Tips for Keeping Family Game Night Fun!

iStock_000036123052XLarge-cs

Have you ever pictured yourself playing a game with your family just like in a board game advertisement? It looks like so much fun, right? And each game you see on a store shelf would surely provide your home with hours of entertainment! So you carefully pick out the perfect game and bring it home to your children with such high expectations of fun.

As you open up the game, with eager hands reaching for all of the pieces, you hear yourself say, “wait, wait, wait.” You groan as you realize there is assembly required. After you put it all together (if your children are still interested) you say, “wait, let me read the rules!”

Not quite the experience you imagined in the store when you saw the picture on the box. Older children want to follow the rules, or bend them. Younger children make up their own rules and frustrate the older children. Parents wonder what on earth they were thinking when they bought the game, and perhaps the game gets thrown back in the box and put in the closet for another time, when the kids are “older” and “more mature” and have “longer attention spans.” Does this scenario sound familiar to you? Don’t despair, and don’t give up!

Playing games with young children is an excellent way for them to learn literacy and numeracy concepts. And don’t forget the important social skills learned in playing a game: taking turns, playing fair (no cheating), feeling disappointment at losing and excitement at winning.

If you start with the expectation for the experience to be just as advertised, you may be disappointed. Learning how to play a game takes time and small steps. There are often tears of frustration (from both the adults and the children) when things aren’t going as planned. Keep in mind the more often children play a game, the better they will get at it. Not just playing it, but understanding it as well.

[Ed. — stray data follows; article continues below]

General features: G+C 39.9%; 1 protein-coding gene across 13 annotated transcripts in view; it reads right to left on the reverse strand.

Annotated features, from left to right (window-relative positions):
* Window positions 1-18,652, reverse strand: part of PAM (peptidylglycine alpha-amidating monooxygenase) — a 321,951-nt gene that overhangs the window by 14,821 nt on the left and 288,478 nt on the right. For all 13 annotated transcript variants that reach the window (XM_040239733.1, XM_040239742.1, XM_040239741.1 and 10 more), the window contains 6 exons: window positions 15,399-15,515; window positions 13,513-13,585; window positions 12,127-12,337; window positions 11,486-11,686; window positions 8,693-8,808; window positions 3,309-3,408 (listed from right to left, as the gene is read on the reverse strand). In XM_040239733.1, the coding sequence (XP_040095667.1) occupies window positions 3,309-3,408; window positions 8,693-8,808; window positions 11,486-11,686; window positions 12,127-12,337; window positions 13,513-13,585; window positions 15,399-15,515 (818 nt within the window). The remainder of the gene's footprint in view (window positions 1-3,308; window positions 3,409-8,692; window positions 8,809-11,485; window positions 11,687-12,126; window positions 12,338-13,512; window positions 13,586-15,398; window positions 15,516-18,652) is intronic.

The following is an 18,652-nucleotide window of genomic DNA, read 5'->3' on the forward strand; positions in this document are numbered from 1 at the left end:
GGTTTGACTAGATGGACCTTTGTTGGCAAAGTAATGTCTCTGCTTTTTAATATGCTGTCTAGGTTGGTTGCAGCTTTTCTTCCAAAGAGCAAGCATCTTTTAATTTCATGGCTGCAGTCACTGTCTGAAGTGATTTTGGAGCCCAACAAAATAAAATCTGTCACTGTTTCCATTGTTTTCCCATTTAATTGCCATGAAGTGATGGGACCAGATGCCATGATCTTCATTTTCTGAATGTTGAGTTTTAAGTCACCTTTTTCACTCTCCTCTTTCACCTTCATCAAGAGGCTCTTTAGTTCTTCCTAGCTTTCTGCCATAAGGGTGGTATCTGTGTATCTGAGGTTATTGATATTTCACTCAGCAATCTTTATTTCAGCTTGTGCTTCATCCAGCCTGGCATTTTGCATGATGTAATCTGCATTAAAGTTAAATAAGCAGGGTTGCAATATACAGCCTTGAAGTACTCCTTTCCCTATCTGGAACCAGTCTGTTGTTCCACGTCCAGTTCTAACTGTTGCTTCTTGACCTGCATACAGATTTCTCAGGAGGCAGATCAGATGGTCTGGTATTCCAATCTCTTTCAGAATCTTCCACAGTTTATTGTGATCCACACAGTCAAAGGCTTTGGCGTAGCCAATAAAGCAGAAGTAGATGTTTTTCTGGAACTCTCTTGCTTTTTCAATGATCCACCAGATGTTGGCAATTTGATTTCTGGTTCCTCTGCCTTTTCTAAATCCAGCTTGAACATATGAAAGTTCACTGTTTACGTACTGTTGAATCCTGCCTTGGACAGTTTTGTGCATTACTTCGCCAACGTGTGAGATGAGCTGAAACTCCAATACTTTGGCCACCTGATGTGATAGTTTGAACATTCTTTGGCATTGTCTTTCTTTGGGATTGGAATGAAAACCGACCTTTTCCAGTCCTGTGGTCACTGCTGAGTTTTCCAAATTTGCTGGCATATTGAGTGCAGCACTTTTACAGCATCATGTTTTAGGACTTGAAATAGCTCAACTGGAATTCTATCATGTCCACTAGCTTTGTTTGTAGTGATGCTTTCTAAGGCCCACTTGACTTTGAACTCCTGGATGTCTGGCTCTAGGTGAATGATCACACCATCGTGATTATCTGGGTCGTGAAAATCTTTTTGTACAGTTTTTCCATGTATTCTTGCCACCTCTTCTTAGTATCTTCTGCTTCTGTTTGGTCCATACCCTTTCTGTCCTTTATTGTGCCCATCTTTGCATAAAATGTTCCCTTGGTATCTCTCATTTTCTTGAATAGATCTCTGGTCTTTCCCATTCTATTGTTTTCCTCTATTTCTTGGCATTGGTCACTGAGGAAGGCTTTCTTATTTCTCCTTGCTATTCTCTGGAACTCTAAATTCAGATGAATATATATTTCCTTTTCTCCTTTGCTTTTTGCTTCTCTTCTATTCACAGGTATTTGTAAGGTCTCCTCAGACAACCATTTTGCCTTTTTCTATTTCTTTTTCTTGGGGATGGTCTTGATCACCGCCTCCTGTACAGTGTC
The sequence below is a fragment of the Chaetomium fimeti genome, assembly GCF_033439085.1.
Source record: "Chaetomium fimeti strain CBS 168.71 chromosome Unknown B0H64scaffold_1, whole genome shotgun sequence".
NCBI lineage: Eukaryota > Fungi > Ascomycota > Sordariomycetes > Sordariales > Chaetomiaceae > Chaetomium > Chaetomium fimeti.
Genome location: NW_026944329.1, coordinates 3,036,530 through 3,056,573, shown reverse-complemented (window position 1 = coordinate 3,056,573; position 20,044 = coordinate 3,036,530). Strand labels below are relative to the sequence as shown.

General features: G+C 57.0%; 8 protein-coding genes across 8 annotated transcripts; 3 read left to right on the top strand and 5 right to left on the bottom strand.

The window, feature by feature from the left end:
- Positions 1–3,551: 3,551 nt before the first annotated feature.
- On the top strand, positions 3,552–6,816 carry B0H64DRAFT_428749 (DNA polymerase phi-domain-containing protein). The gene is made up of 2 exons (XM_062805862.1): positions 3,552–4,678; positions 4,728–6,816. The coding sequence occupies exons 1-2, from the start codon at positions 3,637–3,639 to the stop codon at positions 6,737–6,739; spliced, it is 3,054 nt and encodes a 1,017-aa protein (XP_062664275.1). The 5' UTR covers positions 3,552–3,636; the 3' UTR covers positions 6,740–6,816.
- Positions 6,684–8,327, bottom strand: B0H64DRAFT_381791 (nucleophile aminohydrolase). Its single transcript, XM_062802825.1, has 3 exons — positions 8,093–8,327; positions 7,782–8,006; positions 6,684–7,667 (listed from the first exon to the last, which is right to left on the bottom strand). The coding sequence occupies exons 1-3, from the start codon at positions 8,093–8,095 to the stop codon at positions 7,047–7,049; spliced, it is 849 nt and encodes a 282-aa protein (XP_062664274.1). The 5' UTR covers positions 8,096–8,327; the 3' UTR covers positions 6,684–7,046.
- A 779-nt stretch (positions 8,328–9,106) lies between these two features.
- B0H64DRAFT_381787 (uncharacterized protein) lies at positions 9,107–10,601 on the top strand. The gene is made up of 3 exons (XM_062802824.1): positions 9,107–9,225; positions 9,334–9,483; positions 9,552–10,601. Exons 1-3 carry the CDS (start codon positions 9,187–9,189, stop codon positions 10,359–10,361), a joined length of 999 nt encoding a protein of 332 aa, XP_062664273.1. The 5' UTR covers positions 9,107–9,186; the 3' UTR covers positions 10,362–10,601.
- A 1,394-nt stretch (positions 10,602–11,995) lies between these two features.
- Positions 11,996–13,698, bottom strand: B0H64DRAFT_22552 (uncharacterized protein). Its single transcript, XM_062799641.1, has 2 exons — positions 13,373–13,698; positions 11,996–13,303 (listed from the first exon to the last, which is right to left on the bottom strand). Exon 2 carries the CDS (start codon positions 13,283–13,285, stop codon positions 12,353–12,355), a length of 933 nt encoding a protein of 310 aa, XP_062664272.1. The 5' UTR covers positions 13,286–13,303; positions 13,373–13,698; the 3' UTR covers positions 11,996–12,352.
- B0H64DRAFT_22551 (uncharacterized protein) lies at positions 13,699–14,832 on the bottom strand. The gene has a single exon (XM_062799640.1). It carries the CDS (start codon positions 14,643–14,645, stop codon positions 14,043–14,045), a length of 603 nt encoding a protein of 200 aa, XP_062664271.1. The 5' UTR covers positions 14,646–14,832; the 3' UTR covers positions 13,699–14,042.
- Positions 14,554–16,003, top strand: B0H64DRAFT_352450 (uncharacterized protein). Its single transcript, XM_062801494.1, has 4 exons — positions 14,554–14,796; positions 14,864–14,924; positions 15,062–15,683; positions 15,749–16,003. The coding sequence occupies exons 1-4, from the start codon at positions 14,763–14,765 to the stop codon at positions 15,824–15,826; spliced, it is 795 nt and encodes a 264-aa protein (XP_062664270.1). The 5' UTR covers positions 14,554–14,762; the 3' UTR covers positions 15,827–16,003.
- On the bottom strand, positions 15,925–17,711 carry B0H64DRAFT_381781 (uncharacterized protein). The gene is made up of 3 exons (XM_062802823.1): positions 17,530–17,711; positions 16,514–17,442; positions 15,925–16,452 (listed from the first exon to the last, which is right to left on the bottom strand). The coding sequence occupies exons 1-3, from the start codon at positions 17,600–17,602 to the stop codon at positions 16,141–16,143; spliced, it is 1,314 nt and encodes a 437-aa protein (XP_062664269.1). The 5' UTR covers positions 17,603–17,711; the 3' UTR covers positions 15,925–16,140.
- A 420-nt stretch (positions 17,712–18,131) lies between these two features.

Many games can be easily made at home for very little cost. With some paper, markers, scissors, dice, and maybe a homemade spinner, you can easily make your own “board games.” Keep the rules simple, it doesn’t even have to make sense. With younger children, focus on taking turns. It might not be important to focus on where their game piece sits or how they move their piece. Try teaching one concept at a time. If you add silly rules that incorporate large body movements to your game, you may be able to hold their attention for longer. For instance, “each time a player rolls a 4 they have to stand up and do 4 jumping jacks.”

Memory matching games can be made very easily at home using paper, recycled bottle lids, stickers, or even an old deck of cards. With younger children, start out by using only 4 pairs to match. As they get better at the game, increase the difficulty by adding more matching pairs.

Dice and cards are terrific tools for numeracy skills and the games you can play are endless!

The benefits of making your own games include:

  • They cost very little, using materials you may already have at home or things you can buy at a dollar store
  • You can personalize a game to your children’s interests. If they love dinosaurs, you can use dinosaur stickers, or print pictures from the internet to make puzzles or memory games. If they love turtles, you can make a board game in the shape of a turtle shell and have the pieces move slowly around to the finish
  • If a game is not a hit, you can easily discard it and try a different one. Or save it for another time when your children are older and perhaps have more interest
  • You can make a new game each month by just changing it up slightly, maybe changing the characters to one of your children’s favourite books. This keeps it new and exciting for you both
  • Making games at home also becomes a family activity. As your children get older they can assist in the assembly or creation of new games to play. Older children can do some research on games from around the world and pick out favourite concepts to make their own version